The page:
His son Valentino arrived safely in December. So how are you sleeping? Romero smiles. “Now it’s better. He’s great, he’s growing. I don’t always have a lot of time away from the pitch because we train a lot and travel a lot, but when I’m at home I love him and we’re always together as a family.”
Romero clearly has a sensitive side, but on the pitch he is a different beast, ferociously aggressive, unafraid of confrontation and at times, he admits, guilty of overstepping the mark.
The 24-year-old arrived in England on the back of 39 yellow cards and three reds in his 102 appearances in Italy, and in England he also had notable moments, including the hair-pulling of Mark Cucurella, for which he was lucky to escape punishment in Tottenham Draw 2-2 with Chelsea in August.
“It really depends on the game,” he says of his fiery streak. “I always try to give maximum respect to my opponents. If something bad happens, I always think about it and apologize.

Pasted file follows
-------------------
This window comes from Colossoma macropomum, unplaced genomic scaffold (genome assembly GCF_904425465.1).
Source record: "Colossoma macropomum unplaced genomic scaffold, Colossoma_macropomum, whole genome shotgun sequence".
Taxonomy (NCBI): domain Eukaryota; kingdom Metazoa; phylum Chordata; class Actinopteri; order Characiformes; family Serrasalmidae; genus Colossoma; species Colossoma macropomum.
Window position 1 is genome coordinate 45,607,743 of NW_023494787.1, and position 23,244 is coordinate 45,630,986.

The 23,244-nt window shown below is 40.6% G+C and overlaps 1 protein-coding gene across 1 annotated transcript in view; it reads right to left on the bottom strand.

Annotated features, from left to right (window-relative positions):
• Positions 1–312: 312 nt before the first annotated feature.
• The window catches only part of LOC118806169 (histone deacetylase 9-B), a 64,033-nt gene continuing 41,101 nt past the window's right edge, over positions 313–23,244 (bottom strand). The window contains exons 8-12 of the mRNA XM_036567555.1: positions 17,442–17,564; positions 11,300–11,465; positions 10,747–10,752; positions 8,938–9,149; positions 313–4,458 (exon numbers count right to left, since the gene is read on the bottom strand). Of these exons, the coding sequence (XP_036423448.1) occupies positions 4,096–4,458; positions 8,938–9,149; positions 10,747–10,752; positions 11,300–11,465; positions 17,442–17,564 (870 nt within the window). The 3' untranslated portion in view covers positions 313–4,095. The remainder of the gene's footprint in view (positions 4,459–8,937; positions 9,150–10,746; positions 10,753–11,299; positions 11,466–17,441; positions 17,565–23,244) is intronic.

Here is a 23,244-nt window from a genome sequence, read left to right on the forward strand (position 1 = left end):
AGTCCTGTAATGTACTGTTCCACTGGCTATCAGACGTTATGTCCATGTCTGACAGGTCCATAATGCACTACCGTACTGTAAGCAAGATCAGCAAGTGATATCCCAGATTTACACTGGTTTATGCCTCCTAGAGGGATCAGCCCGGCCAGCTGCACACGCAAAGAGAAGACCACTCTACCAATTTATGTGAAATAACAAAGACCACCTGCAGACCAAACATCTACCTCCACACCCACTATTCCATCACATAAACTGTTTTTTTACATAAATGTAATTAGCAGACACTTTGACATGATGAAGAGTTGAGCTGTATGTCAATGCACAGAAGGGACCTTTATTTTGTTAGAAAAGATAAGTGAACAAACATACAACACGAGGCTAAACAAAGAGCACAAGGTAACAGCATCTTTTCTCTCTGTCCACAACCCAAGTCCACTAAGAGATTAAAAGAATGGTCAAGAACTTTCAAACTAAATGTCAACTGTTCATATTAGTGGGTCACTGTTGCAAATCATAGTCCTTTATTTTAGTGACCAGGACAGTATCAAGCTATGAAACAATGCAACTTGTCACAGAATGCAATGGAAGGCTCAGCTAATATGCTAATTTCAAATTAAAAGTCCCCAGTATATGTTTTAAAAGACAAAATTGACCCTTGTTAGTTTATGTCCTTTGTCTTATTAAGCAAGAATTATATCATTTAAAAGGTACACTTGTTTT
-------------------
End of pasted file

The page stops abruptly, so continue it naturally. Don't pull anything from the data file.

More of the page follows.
“This season I think I’m doing better in that sense,” he adds. “I know it’s something I need to improve on, but I’ve only had one yellow card in the games I’ve played so far this year.”
Spurs fans love Romero for his competitiveness – “I’m always grateful for the support they give me,” he says – and the same qualities can be seen in his new team-mate Richarlison.
The couple has a history. They clashed when the Brazilian played for Everton last season. But all that is now firmly behind them and Romero’s admiration for the 25-year-old is obvious.
“He brought a lot to the team,” says Romero. “He’s a player that’s a bit different to the ones we’ve had before. He is a player who gives absolutely everything, all the time.